Tuesday, October 7, 2014

On a Clear Day by Walter Dean Myers

What will the Bronx be like in 2035?  In this posthumously published novel, Walter Dean Myers takes readers on a journey into a vision of the near future.  That vision includes cars that drive themselves, a concentration of power in the hands of a few, the rise of gated communities, microchips embedded in humans at birth, and a spunky protagonist named Dahlia.  A fifteen-year-old math whiz whose mother recently passed away, Dahlia lives on her own in a house with neighbors she considers family in a western part of the Bronx.  What does Dahlia need to know to determine whether she and other bright teens can make a difference while societies around the world seem to be heading towards total atomization and increasingly giving up autonomy to the rule of a few corporations?  This new novel will be of interest to fans of the late, great Myers, as well as readers interested in dystopian futures and the role of teenagers in averting disaster by becoming engaged citizens.  With this text Myers seems to have taken all of his contemporary concerns about young people and woven them into a novel with his tried-and-true structure.  Seasoned readers will find his experiment with a teenaged girl’s voice to be of interest.  We eagerly await students’ verdicts. --Jessica Fenster-Sparber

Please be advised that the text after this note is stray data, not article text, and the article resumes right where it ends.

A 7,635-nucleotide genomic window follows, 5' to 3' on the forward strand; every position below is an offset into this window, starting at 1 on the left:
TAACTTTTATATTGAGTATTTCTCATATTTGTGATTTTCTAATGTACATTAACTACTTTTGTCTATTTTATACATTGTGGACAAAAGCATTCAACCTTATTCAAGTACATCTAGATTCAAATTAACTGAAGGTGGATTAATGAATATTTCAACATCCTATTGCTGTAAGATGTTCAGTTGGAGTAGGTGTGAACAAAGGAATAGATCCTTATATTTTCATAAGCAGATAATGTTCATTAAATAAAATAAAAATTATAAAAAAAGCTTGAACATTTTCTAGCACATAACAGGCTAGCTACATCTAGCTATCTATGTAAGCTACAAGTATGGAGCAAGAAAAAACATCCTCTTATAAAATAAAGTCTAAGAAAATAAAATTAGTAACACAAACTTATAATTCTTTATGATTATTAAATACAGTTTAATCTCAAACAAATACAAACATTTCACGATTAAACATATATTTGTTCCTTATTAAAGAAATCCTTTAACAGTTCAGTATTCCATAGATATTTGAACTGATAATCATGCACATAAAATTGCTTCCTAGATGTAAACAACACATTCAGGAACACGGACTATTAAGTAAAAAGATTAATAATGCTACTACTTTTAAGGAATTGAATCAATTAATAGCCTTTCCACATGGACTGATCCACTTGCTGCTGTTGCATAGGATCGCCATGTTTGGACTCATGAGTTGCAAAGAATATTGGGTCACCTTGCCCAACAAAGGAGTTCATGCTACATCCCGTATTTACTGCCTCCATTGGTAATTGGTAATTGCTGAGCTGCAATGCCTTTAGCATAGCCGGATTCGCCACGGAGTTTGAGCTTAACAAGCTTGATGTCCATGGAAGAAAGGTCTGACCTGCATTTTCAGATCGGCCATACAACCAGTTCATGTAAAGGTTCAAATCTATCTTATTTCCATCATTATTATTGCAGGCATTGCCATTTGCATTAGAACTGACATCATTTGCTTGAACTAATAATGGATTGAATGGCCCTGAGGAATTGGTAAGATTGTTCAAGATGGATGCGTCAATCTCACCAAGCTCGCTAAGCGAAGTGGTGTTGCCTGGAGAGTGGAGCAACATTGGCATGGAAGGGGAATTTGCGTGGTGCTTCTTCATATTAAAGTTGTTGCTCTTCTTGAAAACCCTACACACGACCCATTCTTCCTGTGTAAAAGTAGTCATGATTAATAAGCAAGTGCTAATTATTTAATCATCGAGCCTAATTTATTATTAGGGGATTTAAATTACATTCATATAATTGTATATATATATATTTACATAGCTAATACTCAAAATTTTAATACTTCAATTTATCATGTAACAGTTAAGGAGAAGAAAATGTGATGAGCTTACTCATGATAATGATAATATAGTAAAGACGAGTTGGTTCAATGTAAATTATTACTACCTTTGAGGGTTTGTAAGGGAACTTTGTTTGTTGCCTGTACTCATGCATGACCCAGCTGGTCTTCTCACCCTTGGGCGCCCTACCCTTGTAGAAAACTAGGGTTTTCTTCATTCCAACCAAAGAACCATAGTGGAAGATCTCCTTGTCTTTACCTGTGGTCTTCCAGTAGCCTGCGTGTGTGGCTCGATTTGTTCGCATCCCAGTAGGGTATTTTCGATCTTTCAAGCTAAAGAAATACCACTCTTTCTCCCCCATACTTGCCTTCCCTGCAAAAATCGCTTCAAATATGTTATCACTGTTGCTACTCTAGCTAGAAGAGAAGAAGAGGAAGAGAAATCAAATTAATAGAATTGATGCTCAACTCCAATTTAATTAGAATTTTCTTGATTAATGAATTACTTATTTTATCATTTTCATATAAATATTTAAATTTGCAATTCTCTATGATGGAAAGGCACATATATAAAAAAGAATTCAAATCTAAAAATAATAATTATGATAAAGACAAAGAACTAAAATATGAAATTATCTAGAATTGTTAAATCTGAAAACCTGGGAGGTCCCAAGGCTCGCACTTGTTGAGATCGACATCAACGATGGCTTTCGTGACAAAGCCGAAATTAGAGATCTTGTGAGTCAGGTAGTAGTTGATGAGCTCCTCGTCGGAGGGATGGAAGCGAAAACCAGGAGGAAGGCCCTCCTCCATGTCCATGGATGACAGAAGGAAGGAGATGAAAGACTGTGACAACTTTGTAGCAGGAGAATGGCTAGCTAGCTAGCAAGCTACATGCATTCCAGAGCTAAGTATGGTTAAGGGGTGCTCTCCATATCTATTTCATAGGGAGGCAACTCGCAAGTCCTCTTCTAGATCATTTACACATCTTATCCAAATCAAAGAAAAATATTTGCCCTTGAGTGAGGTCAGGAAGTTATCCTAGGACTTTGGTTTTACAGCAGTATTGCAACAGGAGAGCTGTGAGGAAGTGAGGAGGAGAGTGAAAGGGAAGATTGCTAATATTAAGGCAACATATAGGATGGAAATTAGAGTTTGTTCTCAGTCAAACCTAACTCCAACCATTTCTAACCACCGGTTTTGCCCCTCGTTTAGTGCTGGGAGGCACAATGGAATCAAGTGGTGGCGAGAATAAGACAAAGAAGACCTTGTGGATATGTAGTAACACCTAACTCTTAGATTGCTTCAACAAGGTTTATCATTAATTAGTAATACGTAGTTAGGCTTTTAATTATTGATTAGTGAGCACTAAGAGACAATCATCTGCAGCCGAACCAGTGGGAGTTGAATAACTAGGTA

Myers, Walter Dean.  On A Clear Day.  New York: HarperCollins, 2014.

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